Spirited Away

Spirited Away DVD Cover
Email: NCS@NotComingSoon.com


5 stars out of 5 stars

Directed by:

Hayao Miyazaki


Rumi HiiragiChihiro
Miyu IrinoHaku
Mari NatsukiYubaba
Takashi NaitoFather
Yasuko SawaguchiMother
Tsunehiko KamijoChichi-yaku
Takehiko OnoAni-yaku
Bunta SugawaraKamaji


Hayao Miyazaki


From CD Japan but Poker Industries also has it.



Video Signal:


I'm supposed to review this film, and I feel like an idiot. Look, this a film by Hayao Miyazaki. So go see it. OK? I'll say it again. Hayao Miyazaki. You know, Mononoke, Totoro, Lupin, that guy. Anybody who reads this and knows what I'm talking about is already planning to go see it, and frankly I doubt anything I'm going to say to you other guys is going to persuade you. More over, where the heck were you people when Mononoke was in theaters? Thanks a whole bunch is all I have to say.

[conversation in strained voices follows]

My wife has pointed out to me that this sight is called NOT Coming Soon, and is, for one thing, to let people who aren't going to be able to see these movies in the theater get informed about them. That's not really the case with this movie. For one thing, it's supposed to be released over here in September 2002. But that makes a review more important than ever. I suppose people think Spirited Away will be a success like Crouching Tiger, Hidden Dragon. They are deluding themselves if so, because CTHD's success was a result of a meticulous and extended promotional campaign. That campaign moreover had the unique approach of letting people actually see the movie and then relying on them to tell people how good it was (and how many films would that work with?) Basically it was nothing but pre-screening after pre-screening, shown to the very people who ought to have been willing to go see it by themselves. Anyway it worked and I'm pretty damn sure that anything less for Spirited Away and it is going to sink like a stone. But maybe this review will help.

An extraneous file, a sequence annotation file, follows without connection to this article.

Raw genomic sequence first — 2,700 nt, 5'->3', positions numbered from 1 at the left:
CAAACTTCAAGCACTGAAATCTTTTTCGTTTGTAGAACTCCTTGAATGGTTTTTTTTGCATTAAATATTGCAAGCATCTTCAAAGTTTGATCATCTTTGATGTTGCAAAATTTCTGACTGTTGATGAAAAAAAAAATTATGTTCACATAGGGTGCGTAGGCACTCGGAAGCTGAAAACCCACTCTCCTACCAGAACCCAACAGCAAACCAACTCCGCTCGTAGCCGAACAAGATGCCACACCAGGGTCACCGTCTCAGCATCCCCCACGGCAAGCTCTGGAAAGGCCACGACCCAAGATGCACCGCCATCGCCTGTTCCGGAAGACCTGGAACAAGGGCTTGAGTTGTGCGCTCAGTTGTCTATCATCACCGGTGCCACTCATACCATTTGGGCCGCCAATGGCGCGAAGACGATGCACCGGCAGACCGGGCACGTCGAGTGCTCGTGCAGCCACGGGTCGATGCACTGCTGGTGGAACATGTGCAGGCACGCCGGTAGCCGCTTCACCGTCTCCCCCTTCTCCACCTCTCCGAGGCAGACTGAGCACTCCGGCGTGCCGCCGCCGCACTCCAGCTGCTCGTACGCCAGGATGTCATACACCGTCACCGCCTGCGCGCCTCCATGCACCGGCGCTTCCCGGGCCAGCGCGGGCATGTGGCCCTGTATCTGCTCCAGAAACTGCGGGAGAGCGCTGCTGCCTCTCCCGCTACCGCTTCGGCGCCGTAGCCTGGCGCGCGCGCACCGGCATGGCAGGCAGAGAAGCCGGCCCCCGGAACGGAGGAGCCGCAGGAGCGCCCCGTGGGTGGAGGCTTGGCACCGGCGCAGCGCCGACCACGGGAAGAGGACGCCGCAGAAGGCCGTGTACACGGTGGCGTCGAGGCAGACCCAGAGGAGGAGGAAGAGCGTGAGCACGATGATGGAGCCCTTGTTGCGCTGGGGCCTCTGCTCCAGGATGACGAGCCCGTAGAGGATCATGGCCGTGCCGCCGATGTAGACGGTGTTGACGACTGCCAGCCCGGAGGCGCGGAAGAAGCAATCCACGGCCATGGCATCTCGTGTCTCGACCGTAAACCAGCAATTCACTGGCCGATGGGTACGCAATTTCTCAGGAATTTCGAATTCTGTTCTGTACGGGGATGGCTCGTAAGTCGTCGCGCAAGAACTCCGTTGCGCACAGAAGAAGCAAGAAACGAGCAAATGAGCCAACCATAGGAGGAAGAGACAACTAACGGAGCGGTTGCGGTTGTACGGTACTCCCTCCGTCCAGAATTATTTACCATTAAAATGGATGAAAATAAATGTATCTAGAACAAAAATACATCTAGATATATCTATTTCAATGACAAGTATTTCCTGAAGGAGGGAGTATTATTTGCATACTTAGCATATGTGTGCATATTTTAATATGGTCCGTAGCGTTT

I'd rather not waste time on the plot. Plots in these movies are just empty spaces Miyazaki fills up with his own stuff. Tell him to do a series about Sherlock Holmes as a dog, and sure, he starts well, but get a few episodes in and you get biplanes and mid-air rescues. And sunken ships with rooms all on their sides. Still, the attempt should be made. The story of Spirited Away (remember this is supposed to be a review of Spirited Away. That's Spirited Away. Coming in September, 2002, in theaters. d.v.) is on the model of a Grimm's fairy tale. It's about a girl and her parents, travelling in Japan, who stumble across some kind of tunnel while Dad is trying out his 4-wheel drive. Going through, they find themselves in a picturesque but abandoned bunch of buildings that the father immediately identifies as an abandoned theme-park. (This isn't a bad guess really, as they explore and find a main street that is obviously designed to be the main street of a tourist resort.) Yada-yada-yada, there's a witch, the parents are enchanted into pigs, and the girl is put to work as a servant in the witch's house. Classic fairytale elements. The girl has to hold her breath to cross a bridge, but gasps at the wrong moment. She is given very precise instructions to follow and a phrase to repeat which forces the witch to spare her life. She follows the advice and things turn out OK. If she had two sisters, they would have been given the same advice but ignoring it, they would have come to grief, but she doesn't, so we skip that part.